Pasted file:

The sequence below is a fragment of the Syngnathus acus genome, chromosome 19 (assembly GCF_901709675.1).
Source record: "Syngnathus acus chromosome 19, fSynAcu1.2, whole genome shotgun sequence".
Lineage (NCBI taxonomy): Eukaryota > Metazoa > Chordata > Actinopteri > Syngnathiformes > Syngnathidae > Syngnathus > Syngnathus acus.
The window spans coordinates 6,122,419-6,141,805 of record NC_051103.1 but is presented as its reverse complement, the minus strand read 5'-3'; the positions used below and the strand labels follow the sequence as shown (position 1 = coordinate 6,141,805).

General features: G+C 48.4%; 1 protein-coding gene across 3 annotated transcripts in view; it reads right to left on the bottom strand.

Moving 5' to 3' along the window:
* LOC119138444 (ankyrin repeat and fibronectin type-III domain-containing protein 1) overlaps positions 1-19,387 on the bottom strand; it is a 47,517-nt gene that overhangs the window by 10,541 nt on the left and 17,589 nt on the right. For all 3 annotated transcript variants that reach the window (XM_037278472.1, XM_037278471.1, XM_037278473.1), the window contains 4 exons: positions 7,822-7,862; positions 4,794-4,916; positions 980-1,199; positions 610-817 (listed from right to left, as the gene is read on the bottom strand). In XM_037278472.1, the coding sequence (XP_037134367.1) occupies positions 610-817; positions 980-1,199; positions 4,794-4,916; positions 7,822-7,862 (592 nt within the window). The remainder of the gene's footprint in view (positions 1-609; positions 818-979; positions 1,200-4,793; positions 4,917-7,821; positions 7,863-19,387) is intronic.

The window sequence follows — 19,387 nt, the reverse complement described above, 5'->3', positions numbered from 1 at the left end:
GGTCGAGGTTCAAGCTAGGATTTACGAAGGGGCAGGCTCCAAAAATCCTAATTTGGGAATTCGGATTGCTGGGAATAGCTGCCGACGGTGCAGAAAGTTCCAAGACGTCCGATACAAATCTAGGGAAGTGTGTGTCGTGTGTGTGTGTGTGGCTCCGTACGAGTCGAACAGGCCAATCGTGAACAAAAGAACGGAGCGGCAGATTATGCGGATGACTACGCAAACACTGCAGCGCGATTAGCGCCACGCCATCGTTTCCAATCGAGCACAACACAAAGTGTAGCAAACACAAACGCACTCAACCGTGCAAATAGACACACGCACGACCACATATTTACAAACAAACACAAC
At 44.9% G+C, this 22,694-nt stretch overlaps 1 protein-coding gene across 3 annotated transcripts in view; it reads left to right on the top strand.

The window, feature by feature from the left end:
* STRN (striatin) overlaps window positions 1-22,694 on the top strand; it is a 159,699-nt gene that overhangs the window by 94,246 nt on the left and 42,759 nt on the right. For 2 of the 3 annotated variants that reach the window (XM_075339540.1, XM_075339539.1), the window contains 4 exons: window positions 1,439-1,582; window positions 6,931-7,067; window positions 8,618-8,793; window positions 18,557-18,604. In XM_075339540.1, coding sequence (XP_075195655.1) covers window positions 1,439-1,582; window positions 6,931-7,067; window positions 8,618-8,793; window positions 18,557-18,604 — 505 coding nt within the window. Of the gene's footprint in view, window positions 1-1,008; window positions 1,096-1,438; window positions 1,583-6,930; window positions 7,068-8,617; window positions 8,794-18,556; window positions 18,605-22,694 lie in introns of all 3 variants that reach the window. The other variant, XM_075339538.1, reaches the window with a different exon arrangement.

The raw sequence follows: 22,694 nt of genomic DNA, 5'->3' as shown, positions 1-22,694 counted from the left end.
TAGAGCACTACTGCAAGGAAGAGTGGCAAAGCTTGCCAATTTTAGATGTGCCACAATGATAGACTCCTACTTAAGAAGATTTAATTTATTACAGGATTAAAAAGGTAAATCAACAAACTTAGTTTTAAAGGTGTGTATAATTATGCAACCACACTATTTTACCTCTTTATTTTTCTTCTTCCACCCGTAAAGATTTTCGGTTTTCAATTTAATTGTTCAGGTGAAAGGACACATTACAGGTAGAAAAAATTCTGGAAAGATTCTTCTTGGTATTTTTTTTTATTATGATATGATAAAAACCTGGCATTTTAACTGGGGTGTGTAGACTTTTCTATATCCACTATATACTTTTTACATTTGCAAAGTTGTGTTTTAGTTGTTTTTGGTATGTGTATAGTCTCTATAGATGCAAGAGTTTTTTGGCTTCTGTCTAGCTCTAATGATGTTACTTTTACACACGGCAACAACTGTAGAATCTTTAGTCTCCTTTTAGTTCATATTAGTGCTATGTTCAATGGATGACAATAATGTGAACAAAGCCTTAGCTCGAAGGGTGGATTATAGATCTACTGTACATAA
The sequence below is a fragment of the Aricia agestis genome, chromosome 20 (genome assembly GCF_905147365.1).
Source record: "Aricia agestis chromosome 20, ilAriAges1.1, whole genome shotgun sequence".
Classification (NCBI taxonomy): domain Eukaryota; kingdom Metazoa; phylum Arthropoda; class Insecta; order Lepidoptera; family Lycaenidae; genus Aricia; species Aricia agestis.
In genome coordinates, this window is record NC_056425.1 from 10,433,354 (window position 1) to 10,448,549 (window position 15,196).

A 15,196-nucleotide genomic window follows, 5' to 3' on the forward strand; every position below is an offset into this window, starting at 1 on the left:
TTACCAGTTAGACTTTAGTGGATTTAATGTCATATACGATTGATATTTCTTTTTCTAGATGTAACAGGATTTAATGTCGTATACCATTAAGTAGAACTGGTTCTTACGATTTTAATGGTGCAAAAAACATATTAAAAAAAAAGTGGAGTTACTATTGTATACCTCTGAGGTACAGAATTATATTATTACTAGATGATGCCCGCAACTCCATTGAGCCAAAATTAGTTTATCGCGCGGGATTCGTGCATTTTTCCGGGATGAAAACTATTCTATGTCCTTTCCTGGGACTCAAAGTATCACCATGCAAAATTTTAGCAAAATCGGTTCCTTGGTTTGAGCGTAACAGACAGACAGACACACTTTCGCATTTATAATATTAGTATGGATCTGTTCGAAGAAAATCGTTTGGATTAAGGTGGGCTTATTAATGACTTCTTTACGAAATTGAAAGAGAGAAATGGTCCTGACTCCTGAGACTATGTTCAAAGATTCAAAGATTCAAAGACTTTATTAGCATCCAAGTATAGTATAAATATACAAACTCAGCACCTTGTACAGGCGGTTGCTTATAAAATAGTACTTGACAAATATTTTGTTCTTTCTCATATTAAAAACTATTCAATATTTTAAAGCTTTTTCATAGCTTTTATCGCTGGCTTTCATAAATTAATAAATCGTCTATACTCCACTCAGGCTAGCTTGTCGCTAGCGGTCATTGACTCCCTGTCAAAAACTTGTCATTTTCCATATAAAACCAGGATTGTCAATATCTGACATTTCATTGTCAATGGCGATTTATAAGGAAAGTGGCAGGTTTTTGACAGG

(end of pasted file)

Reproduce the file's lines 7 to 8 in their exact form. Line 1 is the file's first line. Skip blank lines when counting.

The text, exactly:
* LOC119138444 (ankyrin repeat and fibronectin type-III domain-containing protein 1) overlaps positions 1-19,387 on the bottom strand; it is a 47,517-nt gene that overhangs the window by 10,541 nt on the left and 17,589 nt on the right. For all 3 annotated transcript variants that reach the window (XM_037278472.1, XM_037278471.1, XM_037278473.1), the window contains 4 exons: positions 7,822-7,862; positions 4,794-4,916; positions 980-1,199; positions 610-817 (listed from right to left, as the gene is read on the bottom strand). In XM_037278472.1, the coding sequence (XP_037134367.1) occupies positions 610-817; positions 980-1,199; positions 4,794-4,916; positions 7,822-7,862 (592 nt within the window). The remainder of the gene's footprint in view (positions 1-609; positions 818-979; positions 1,200-4,793; positions 4,917-7,821; positions 7,863-19,387) is intronic.

The window sequence follows — 19,387 nt, the reverse complement described above, 5'->3', positions numbered from 1 at the left end: